The process is also 30 percent cheaper, Ring says.
“Zincovery’s technology has the promise to significantly improve the environmental footprint of the multi-billion dollar global zinc recycling industry,” says the Zincovery CEO.
It’s early days. Zincovery will today announce it has completed a $3 million early stage venture capital funding round to take its research off the lab bench and into a pilot plant. Investors include New Zealand funds like Icehouse Ventures, K1W1 and the Climate Venture Capital Fund, as well as Austrian billionaire Wolfgang Leitner.
Tucked in a corner of the Engineering School carpark, the pilot set-up will consist of a couple of shipping containers and some small chemical storage and water treatment containers. This should allow Ring, Marshall and their six-person team (set to rise 10 shortly) to trial small-scale production.
If everything goes well with the pilot, perhaps by the end of 2024, there will be another $10 million or so needed for a larger demonstration plant.
And if that is successful, there will be tens of millions more in capital raising required to move to full-scale production.
Realistically, getting that first recycled zinc out of a commercial factory could be five years down the track.
So-called “deep tech” projects aren’t cheap or easy.
A gnarly problem
The ZIncovery story started in 2018 with Aaron Marshall, an energy technology specialist, professor at Canterbury University’s engineering school and principal investigator at the MacDiarmid Institute for Advanced Materials and Nanotechnology.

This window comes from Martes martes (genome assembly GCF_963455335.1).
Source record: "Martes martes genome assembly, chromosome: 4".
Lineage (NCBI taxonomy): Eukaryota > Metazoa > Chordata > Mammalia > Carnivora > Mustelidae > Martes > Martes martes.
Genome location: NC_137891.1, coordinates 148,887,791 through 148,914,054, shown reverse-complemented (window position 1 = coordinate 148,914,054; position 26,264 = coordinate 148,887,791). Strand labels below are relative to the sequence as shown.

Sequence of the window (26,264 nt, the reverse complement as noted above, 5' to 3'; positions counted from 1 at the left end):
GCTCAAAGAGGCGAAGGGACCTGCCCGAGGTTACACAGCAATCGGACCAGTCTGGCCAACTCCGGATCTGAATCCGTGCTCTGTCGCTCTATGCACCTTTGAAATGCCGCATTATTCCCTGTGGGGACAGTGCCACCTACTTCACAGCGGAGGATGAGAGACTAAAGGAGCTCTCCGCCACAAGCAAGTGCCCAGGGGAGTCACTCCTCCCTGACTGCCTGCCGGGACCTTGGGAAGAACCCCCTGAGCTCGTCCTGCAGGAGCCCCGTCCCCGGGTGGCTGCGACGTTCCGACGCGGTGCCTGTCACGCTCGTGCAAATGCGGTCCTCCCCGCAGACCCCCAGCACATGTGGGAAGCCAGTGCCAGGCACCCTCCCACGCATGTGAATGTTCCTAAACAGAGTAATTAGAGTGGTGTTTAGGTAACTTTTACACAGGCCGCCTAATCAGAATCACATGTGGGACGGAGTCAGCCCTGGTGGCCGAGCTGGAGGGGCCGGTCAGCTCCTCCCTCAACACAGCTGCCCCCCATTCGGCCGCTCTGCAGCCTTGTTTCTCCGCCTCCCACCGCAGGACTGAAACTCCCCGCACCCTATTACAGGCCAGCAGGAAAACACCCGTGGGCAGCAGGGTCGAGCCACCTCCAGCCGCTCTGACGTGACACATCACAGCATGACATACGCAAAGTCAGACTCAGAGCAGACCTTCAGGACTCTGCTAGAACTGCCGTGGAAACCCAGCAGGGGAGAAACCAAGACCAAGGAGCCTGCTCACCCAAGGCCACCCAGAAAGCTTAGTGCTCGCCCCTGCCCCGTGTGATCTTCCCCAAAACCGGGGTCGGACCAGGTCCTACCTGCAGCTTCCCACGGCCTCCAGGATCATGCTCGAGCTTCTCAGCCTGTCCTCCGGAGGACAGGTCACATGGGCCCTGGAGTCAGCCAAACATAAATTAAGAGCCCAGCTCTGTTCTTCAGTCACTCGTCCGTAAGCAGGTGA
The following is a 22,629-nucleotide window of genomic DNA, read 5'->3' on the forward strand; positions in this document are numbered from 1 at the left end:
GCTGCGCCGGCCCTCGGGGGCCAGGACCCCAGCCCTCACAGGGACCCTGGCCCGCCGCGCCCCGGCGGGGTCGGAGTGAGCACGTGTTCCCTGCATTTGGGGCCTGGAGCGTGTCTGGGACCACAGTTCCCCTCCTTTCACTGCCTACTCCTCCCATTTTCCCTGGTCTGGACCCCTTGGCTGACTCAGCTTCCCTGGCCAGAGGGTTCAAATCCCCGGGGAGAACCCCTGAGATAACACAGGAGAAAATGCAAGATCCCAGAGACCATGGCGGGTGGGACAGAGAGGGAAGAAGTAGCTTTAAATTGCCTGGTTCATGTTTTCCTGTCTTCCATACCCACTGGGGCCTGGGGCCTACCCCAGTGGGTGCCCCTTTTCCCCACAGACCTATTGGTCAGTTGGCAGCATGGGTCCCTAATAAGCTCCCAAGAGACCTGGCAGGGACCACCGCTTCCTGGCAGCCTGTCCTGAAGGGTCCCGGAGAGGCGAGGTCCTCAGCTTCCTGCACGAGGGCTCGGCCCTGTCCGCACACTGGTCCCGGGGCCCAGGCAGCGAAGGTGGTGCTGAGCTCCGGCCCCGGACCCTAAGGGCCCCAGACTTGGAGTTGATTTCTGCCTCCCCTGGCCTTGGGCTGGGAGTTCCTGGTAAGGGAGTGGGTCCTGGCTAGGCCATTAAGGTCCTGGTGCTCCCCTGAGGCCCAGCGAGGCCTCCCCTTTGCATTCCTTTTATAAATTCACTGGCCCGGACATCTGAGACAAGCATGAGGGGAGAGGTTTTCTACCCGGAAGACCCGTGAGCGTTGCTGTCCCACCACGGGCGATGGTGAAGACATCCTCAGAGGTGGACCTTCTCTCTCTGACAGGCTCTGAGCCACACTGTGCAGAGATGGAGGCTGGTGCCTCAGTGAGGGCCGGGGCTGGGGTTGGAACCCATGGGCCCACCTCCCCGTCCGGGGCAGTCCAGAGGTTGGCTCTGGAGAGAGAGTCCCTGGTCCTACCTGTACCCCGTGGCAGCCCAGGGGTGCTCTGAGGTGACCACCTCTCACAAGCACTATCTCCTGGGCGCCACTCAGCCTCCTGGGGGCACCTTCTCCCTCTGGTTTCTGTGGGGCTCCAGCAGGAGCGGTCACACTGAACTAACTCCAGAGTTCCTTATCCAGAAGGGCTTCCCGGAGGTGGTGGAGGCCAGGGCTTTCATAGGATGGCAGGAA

“I was at a galvanised steel place in Christchurch and they mentioned in passing they had an issue with waste and how much zinc appeared in this waste. It was a huge resource being sent to landfill.”
It seemed like a hard problem that needed fixing, and he mentioned it to Ring, then just finishing up his degree and looking for a job in industry.
“I didn’t have any ambitions about doing post-grad study, but this was a practical project and great for the environment, and Aaron said he wanted to turn it into a business if it was successful. I hadn’t realised post-grad study could be a pathway to that.”
It’s been a tough four years. The first iteration – technology to remove zinc from scrap galzanised steel – won the prestigious Callaghan Innovation C-Prize and raised $1.2 million in seed funding. But a market study showed it wasn’t going to work financially.